by Allen Wyatt
(last updated March 12, 2016)
Catharine edits resumes for a living and technical terms pose their own headaches when it comes to spell check in Word. Usually, she is able to right-click on a term and click "Add to Dictionary" and that solves the problem. However, she has a specific issue with a Web Application Framework by the name of "Spring." Whenever this name is listed in a resume, it needs to be capitalized because that is the correct spelling for the technology. Unfortunately, the word "Spring" is automatically underlined with a blue line (as opposed to the usual red line) and right-clicking on the word does not give me the option to add it to the dictionary. Catharine just gets a message that the season "spring" is not supposed to be capitalized. She can right-click and choose "Ignore," but the next time she opens the document, the blue line shows up again. She wonders how she can permanently get rid of it.
First, let's look at what Word is supposed to so when it comes to spelling and grammar, and then I'll address Catharine's specific problem.
Word has a built-in spelling checker and a separate grammar checker. By default, it checks spelling and grammar on the fly, as you are typing your document. It also checks some types of formatting as you are typing. If Word discovers potential problems, it marks each of these three areas with different color wavy underlines:
If Catharine is actually seeing a wavy blue underline, then the problem with the word "Spring" is related to formatting. More than likely, though, the wavy underline is actually green. (At least, it was green on all the systems on which I tested it.) This indicates that one of Word's grammar rules has been triggered. This is consistent with Catharine not seeing the "Add to Dictionary" option when she right-clicks—it isn't shown because the dictionary is related to the spell checker, not the grammar checker, and it is the grammar checker that is flagging the potential problem.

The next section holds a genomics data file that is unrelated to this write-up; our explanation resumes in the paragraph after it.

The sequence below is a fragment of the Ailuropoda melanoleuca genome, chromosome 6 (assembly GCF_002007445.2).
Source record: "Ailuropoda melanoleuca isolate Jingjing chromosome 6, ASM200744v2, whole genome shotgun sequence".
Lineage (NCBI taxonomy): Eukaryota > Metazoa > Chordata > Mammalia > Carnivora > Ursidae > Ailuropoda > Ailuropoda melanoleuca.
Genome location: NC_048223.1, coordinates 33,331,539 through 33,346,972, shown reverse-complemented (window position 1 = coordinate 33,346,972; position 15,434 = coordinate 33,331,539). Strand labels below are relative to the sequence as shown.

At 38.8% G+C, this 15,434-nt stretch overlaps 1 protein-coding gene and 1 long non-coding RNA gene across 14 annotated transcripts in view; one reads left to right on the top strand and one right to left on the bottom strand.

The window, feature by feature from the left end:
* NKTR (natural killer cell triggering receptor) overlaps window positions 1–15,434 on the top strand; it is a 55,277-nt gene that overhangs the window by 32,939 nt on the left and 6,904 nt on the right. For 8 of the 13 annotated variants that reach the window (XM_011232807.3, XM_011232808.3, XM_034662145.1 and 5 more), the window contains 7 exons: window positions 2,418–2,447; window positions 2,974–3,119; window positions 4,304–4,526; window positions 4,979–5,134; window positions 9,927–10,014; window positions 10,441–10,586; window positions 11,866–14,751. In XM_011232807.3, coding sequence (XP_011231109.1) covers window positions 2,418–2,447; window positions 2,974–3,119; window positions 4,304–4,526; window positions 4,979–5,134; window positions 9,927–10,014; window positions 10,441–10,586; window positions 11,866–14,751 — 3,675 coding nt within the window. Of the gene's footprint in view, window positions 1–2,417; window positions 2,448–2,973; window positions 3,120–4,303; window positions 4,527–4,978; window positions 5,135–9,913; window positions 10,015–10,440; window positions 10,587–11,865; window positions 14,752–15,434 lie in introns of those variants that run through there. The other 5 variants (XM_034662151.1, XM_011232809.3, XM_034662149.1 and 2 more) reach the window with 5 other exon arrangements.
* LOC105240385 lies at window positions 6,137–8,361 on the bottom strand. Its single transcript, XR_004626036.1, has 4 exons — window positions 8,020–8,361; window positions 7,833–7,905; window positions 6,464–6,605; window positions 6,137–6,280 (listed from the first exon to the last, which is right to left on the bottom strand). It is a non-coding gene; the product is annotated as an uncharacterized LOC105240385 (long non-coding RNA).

One way around the problem is to format the word "Spring" so that it isn't checked by the grammar checker. You do that in this manner:
Of course, you would need to do this for each instance of the word "Spring," which could get tedious. One way around that is to create a character style that only turns off the spelling and grammar check. You could then apply the style to words such as "Spring" that you know are correct.
It should be noted that you could also add an AutoCorrect entry that did the conversion for you, replacing "spring" with a formatted version of "Spring." You can do that in this manner:
Figure 1. The AutoCorrect dialog box.
Now, whenever you type the word "spring," it is replaced with "Spring," and the "Do Not Check Spelling or Grammar" setting is applied to the word because you chose to do the replacement using formatted text.
Finally, you could also turn off the grammar-checking rule that is actually being triggered when you type "Spring." You can do that by following these steps:
Figure 2. The Grammar Settings dialog box.
The wavy green line under "Spring" should now be gone, but you should realize that any other capitalization issues will also go unmarked.
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